Now that Medicaid expansion is done, UtahPolicy.com is being told the Republican massive sales tax reform bill – which would shift taxes to the tune of hundreds of millions of dollars – could be unveiled in just over two weeks.
Sen. Lincoln Filmore, R-South Jordan, who is the lead negotiator for the Senate, said ideally the bill, which ie expected to be enormous in both size and scope, will be made public with at least 17 days left in the 45-day session.
“There is no way this bill gets passed if it is dropped with just a few days to go,” he said.
By far, this political effort will be the most difficult of the 2019 Legislature – making the sweat and strain of Medicaid expansion pale by comparison.
You may recall that in his State of the State address, GOP Gov. Gary Herbert said if the sales tax base is stretched to include many services in Utah, the current state sales tax rate of 4.7 percent could be cut to 1.75 percent.
GOP House and Senate leaders tell UtahPolicy.com, learning that Herbert was going to use that number, asked him not to – they didn’t want citizens’ expectations to be too high.
Herbert did it anyway, in part because he wants to see most of the planned $225 million tax cuts coming in sales tax, not income taxes – as some Republican lawmakers want.
In any case, interviews with the two main sales tax bill drafters – Rep. Robert Spendlove, R-Sandy, and Sen. Fillmore – show if enough currently exempt services are included in the enlarged sales tax base, the rate could be cut into the range of 2 percent to 2.5 percent – depending on if conservative legislators also want to reduce state income tax rates this session.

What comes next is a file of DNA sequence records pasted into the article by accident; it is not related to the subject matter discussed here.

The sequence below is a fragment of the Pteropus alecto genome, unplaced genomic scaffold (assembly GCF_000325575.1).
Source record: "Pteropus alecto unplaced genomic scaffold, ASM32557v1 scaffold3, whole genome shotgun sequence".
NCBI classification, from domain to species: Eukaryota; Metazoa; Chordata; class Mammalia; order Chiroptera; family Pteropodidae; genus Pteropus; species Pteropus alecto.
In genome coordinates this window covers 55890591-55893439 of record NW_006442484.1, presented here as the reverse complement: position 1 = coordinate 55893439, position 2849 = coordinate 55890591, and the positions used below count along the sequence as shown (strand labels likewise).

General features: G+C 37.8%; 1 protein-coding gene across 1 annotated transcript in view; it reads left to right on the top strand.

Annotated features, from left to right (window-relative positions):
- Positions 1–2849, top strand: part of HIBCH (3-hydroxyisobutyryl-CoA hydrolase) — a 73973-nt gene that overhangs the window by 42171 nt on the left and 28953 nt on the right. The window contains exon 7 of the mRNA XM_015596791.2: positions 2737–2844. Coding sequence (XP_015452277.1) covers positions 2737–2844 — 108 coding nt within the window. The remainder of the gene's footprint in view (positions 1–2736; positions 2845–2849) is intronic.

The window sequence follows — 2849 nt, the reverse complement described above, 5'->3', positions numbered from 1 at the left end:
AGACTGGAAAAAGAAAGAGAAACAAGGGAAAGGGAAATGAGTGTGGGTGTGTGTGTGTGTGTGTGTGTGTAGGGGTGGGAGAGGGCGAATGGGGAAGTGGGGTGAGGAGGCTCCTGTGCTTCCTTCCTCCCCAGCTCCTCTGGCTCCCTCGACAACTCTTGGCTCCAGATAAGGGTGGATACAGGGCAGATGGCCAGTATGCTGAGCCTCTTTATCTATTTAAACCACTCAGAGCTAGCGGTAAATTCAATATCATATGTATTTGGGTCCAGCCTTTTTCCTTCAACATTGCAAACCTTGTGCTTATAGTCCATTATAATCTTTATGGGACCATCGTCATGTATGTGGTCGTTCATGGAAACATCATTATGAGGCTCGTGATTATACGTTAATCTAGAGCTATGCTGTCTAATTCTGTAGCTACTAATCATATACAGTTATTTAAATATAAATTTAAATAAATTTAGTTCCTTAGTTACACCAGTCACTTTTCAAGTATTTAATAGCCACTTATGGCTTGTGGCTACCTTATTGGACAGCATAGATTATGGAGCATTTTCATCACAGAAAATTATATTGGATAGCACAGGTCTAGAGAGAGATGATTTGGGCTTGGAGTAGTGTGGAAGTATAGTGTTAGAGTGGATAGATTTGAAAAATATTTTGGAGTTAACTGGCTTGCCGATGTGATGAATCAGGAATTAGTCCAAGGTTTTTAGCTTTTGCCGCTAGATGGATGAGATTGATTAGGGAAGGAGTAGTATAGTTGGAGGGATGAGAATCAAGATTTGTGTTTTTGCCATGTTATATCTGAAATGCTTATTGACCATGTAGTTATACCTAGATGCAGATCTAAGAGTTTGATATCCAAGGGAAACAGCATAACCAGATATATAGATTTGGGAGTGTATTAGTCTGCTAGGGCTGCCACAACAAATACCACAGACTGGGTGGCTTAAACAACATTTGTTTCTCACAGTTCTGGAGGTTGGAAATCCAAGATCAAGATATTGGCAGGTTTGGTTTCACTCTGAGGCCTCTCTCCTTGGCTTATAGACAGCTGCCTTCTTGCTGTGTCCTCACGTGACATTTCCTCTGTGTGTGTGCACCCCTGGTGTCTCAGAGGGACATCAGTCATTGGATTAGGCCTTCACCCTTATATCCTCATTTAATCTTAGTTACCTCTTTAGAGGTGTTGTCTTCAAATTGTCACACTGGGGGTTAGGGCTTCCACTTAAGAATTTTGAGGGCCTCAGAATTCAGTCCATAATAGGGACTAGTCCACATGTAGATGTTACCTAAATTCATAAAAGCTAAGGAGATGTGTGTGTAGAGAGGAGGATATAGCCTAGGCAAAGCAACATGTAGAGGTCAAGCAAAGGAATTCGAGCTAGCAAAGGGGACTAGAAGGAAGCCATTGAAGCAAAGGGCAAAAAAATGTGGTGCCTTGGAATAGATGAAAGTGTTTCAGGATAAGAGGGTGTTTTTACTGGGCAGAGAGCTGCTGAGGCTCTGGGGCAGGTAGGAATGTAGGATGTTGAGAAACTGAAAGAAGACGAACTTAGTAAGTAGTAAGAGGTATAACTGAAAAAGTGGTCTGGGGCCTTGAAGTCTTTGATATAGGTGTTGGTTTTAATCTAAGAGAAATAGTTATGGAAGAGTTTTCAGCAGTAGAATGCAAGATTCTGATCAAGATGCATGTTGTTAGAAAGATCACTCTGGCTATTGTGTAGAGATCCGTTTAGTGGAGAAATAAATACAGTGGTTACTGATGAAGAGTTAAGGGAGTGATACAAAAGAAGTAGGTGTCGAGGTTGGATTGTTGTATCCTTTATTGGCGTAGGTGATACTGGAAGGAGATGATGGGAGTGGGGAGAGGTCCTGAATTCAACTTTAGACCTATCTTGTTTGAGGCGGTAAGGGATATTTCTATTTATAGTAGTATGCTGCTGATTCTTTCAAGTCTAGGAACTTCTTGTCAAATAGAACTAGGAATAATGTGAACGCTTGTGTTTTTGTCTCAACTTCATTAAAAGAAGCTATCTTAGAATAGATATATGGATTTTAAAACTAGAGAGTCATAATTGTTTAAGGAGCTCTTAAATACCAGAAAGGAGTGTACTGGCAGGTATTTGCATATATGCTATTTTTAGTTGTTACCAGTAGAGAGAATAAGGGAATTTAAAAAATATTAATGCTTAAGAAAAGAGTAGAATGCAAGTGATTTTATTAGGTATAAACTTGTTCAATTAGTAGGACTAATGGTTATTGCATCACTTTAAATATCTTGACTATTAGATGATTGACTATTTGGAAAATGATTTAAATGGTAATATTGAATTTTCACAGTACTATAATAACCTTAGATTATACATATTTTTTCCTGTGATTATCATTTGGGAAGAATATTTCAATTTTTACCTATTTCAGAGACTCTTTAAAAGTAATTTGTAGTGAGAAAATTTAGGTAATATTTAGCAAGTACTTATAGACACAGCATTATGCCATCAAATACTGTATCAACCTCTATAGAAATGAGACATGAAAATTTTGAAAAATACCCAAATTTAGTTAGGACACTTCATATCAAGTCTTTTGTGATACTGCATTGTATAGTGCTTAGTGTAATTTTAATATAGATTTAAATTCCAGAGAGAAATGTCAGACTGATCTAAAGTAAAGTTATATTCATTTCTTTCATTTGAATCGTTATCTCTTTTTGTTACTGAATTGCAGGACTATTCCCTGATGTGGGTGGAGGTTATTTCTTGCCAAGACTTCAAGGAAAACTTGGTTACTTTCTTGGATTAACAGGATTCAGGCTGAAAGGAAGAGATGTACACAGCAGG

“If we get the policy right, we could get close to 2.5 or 3 percent,” said Filmore on Tuesday afternoon. “We need to aim for good policy and see where the rate eventually lands.”
Watch for some of the following big changes in the sales tax to be debated:
Spendlove, an economist who worked for the governor in 2007, says a “purist” approach to reforming the sales tax would be to “included everything” in the tax base.
And he means everything, from doctor’s bills to attorney fees, hospital costs, all kinds of personal services, like haircuts to massages to tax preparations. “Everything should be on the table” for discussions, said Spendlove, even current exemptions to sales taxes for charities – like The Church of Jesus Christ of Latter-day Saints.
Filmore says the correct approach to reforming the tax system is to make sure “everybody is in the pool” with very few exemptions – healthcare, housing and education costs, like tuition, would be excluded.
“We need to get everybody in the pool and let tax policy apply equally,” he said.
Local government entities – like cities, counties and the Utah Transit Authority – which currently levy their own sales taxes – shouldn’t get sales tax “windfalls.” So while the state sales tax will be dropped from 4.7 percent to make the reform “revenue neutral,” local governments must also be forced to lower their rates.